Sunday, July 20, 2014

Hyaluronic Composition in The Human Body – A Primer!


Hyaluronic acid injections may be an important addition to your practice just because there are so many different applications for both.  Hyaluronic acid is not a specialized substance. It is found everywhere in our lives. It is found in health food products, cosmetics, mouthwashes, moisturizing lotions, skin creams, shampoos and eyewashes,

Hyaluronic acid is also found in pharmaceutical products used to improve joint function and it is also utilized as ophthalmic surgical aids.

Hyaluronic acid is a substance that attracts water to the skin and retains it.  In fact, just single gram of hyaluronic acid can hydrate two to six liters of water.  It is what is called a viscoelastic substance, which means that it is highly elastic and able to return to its original shape. It can also be administered in various consistencies. When highly concentrated it behaves like a gel.

Hyaluronic Composition in the Human Body

At birth, humans have a very high concentration of hyaluronic acid in the body with the highest concentrations being in the umbilical, cord, eyeballs, joint fluid and skin.

The vitreous body that make up the fluid that fills the area inside the eyeball contains large amounts of hyaluronic acid and helps the eyeball retain its shape. An absence of hyaluronic acid in the eye could cause floaters.  The vitreous body of the eyeball contains very high concentration of hyaluronic acid; this plays a role in the cushioning of the eyeball in the skull.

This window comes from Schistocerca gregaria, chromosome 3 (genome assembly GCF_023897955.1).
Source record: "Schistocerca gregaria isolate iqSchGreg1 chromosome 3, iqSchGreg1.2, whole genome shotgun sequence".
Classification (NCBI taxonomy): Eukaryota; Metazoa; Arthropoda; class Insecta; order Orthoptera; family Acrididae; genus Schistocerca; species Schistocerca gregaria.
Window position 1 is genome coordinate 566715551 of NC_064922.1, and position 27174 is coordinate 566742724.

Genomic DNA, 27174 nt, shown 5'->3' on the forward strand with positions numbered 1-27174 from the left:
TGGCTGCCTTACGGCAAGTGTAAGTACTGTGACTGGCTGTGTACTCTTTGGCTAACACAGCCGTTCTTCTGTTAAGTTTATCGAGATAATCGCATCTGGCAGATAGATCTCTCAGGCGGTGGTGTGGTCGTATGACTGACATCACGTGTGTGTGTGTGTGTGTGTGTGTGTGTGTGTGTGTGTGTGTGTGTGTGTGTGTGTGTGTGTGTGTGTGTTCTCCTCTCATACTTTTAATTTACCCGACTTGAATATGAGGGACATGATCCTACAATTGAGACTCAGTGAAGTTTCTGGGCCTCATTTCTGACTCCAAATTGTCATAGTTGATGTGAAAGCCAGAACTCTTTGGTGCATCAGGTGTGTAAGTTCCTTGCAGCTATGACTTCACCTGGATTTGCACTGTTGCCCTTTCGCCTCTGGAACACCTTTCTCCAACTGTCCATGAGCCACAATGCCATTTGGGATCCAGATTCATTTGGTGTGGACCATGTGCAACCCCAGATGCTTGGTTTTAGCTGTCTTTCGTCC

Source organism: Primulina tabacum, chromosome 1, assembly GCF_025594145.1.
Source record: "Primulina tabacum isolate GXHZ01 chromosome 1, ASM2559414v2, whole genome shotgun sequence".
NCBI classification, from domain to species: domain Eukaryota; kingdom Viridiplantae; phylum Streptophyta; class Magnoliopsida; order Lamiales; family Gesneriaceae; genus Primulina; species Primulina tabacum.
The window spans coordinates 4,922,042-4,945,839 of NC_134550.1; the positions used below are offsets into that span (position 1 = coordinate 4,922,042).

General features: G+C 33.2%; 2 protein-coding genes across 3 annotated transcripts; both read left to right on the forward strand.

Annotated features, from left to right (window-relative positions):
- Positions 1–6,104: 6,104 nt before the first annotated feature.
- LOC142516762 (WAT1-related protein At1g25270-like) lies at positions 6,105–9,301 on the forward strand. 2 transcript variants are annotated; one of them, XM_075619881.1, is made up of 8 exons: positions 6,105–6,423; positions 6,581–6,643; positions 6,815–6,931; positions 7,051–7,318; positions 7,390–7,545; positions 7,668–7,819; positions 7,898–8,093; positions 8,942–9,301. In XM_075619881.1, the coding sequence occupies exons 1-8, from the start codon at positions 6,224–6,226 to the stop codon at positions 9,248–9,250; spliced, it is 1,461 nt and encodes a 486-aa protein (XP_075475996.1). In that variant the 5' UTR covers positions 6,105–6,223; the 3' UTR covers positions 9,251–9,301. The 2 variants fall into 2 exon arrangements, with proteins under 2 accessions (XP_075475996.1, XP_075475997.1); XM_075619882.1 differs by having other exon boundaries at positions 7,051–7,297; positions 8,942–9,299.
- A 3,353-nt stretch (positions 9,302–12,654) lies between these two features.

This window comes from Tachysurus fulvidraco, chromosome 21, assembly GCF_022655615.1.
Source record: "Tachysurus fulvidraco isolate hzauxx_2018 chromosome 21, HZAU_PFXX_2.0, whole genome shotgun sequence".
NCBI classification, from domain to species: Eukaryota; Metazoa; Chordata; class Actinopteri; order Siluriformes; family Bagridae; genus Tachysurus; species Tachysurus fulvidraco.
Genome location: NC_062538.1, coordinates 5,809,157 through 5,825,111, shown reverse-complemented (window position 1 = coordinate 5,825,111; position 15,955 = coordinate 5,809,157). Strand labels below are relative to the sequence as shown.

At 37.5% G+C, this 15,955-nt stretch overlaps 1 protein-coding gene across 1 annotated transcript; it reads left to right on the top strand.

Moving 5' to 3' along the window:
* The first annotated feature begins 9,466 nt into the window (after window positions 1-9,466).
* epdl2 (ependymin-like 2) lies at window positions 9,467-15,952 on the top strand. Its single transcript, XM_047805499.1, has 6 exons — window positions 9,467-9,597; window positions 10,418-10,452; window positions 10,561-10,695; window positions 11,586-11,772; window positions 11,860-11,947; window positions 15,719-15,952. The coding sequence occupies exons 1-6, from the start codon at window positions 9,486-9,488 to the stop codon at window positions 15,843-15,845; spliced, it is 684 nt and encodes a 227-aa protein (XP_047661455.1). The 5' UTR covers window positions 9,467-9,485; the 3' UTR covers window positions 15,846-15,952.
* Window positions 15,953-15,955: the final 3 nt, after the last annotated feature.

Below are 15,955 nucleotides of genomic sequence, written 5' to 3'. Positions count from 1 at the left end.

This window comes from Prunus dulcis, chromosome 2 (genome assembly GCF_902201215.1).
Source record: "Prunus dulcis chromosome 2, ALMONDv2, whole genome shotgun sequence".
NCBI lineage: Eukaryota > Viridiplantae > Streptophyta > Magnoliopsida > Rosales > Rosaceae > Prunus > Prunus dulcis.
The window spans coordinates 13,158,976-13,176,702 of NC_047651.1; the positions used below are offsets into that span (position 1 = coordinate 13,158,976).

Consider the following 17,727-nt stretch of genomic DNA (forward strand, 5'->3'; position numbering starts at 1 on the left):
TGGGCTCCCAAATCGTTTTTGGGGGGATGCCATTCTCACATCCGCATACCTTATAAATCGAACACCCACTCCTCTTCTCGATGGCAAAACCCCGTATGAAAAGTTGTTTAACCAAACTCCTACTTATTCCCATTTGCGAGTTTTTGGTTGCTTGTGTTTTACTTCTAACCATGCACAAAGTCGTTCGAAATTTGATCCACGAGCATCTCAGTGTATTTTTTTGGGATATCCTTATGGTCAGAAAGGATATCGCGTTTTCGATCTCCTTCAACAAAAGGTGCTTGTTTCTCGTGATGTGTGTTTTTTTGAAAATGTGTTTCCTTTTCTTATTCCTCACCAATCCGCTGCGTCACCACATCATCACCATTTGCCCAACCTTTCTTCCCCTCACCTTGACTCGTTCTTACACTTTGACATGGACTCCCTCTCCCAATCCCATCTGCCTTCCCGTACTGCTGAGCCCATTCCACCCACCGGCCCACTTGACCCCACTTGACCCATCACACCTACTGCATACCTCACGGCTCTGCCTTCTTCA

All three layers of the skin also contain large amounts of hyaluronic acid including the epidermis, dermis and subcutaneous tissue. The dermis (top layer of skin) is ten times thicker then the sub-layer called the epidermis and it contains large amounts of hyaluronic acid, which helps keep it from drying out.  We have the most amounts of this acid in our dermis when we are born which explains why the skin of an infant is so soft and supple.  The skin loses its elasticity and the surface becomes dry when moisture is lost.

Large amounts of hyaluronic acid are also found in the joints in the synovial fluid. The acid serves as a lubricant to prevent the friction of bone moving on bone. Injections into cartilage can help relieve joint pain from stress. This is why injections work so well to handle joint paint and to restore mobility to them. One of the most effective applications of hyaluronic acid injections is to improve joint function. Injections can help treat individuals suffering from osteoarthritis and periarthritis issues including knee pain and frozen shoulder syndrome. Many patients have reported a reduction in inflammation with the injections as well.

By the time most people are forty years old we start to lose hyaluronic acid causing issues such as wrinkling, dry eyes and other issues related to aging. Hyaluronic acid injections, for both medical and cosmetic purposes can help address these issues.

Learn How to Inject Hyaluronic Acid

To learn more about hyaluronic acid injectable fillers, platelet-rich-plasma and other modern injectables it is suggested that you investigate the Pinewood Institute in Toronto’s course offerings.

For more information about The Pinewood Institute for the Advancement of Natural Medicine courses including course outlines, detailed descriptions of courses and information about upcoming training sessions, please go www.pinewoodinstitute.com.  You can also send us an email using our email form at http://pinewoodinstitute.com/contact.aspx or call us at 416-656-8100. If you prefer fax the number is 416-656-8107.



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